When Jesus was dying on the cross and said, “Father, forgive them,” let’s notice that Jesus did not say, “Father, help me forgive them.” It was very specific wording. In other words, Jesus was concerned that his murderers would find forgiveness from God, but not necessarily that Jesus would “feel forgiveness” towards them. Jesus was deliberately not condoning the murderers’ behavior, but also concerned for the destiny of their souls.
This is a perfectly balanced love that cooperates with truth. Of course, Jesus did offer forgiveness to them, and to everyone else who was ever born, and we’re called to work towards such divinity. But no, we’re under no such illusion that we must befriend those who have hurt us or hurt the ones we love. Jesus may pour out unlimited grace from a cross, but each of us are finite beings, with limited resources, who must go to Jesus who says, “Come to me, all you who are weary and burdened, and I will give you rest.”
Since I’ve started working alongside social workers and psychologists, I was at first surprised how blunt and to-the-point they were. But they’ve seen hundreds, maybe thousands of abusers and victims, and they’ve heard all the excuses and rationalizations. They know that victims feel obligated to stick up for their abusers and that abusers will hijack language around forgiveness to be taken back. The medical staff’s sole goal here is to advocate for the victim. That requires tough talk, no bull-crap, no beating around the bush, but actuallove that’s as sharp as surgery, for both sides. The victim needs to know it’s okay to call the police and get a restraining order and defend themselves. The abuser needs to know they’re actually an abuser and that “forgiveness” is not some cheap ace-card that glosses over all they did.
In that kind of love, people are held accountable and responsible, because that sort of love is for the very best of each person, not to trap them or trick them, but to help them heal. So for the abused, it will mean empowering them with boundaries and the ability to say “no.” It will mean re-framing their religious obligations to “forgive.” It includes safety and boundaries and self-care. And perhaps one day, it includes the hopeful possibility of reconciliation, whether on this side of life or the other.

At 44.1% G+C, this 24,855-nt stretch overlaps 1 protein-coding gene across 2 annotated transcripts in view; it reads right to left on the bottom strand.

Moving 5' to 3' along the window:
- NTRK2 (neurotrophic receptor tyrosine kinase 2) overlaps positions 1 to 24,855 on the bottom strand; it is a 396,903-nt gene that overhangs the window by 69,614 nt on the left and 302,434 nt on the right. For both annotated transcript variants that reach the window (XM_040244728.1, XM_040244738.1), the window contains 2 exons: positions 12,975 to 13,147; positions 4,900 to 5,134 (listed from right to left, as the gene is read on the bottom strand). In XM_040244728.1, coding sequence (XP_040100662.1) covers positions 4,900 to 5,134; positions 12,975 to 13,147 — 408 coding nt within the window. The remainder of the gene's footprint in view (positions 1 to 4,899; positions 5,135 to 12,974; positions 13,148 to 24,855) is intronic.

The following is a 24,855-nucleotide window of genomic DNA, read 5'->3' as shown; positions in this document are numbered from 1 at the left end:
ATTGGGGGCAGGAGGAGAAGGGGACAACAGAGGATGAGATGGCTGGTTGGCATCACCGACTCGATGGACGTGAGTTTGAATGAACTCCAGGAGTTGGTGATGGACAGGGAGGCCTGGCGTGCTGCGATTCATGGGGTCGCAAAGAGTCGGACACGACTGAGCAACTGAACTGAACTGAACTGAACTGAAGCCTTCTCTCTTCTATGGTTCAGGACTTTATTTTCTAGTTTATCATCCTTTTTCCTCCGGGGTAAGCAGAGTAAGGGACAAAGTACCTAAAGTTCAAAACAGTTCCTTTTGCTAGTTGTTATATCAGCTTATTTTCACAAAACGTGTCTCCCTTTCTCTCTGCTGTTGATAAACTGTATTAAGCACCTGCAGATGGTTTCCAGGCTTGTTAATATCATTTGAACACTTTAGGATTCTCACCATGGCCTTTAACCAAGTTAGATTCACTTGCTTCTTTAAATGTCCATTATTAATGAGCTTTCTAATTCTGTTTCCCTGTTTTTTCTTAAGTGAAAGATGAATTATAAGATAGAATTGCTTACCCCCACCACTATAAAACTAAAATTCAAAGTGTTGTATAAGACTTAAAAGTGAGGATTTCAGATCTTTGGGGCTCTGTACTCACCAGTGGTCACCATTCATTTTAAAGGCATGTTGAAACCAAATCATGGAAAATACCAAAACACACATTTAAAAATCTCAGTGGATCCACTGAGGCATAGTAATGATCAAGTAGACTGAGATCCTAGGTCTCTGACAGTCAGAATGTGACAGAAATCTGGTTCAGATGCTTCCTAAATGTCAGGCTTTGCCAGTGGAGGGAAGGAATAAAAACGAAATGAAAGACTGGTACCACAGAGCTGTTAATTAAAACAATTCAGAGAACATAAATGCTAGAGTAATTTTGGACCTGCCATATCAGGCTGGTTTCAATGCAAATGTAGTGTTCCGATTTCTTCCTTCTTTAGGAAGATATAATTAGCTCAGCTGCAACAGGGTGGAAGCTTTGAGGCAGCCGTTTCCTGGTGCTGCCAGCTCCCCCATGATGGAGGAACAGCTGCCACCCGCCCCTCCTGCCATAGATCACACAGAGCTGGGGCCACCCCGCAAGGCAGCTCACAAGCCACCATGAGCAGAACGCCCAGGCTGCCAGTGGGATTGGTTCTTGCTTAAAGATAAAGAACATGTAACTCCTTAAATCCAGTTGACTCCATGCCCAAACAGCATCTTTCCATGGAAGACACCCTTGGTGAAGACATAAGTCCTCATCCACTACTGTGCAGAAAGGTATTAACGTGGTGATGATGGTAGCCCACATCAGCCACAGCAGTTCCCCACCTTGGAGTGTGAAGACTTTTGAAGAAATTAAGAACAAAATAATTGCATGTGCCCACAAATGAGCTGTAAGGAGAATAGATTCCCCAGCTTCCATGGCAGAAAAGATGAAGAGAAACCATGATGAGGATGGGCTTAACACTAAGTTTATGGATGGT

OKAY LET’S GET THIS DONE, sorry for the wait, Bunny TwT
of all I want to say that I firmly believe Logarius was not designed
with the idea of him being the leader of the Executioners. Most of the
optional bosses and areas in the game feel like content that was created
before the story was completely defined by the developers and got partially
scrapped. Yes, I’m looking at you suspicious fade to black that looks a
lot like a deleted cutscene that was supposed to play after the
activation of the Altar of Despair! …but my headcanons are, of course,
based on what we currently see in the game and on my idea that the Healing Church took over an already existent cult,
which once again would explain why all the big events took place in the
course of Laurence’s lifetime (according to my other theory :P). He did not build all the cathedrals
overnight, just redecorated them with more accurate representations of
the ‘Gods’ who were Great Ones from the start.
This religion and its institution, which I’m simply going to call ‘the Church’, were part of the legacy of the Pthumerians the same way Cainhurst was.
I mean, the EVIDENCE IS STRONG.
This, would also explain why Gascoigne and Viola’s music box plays a song dedicated to a Pthumerian god-child.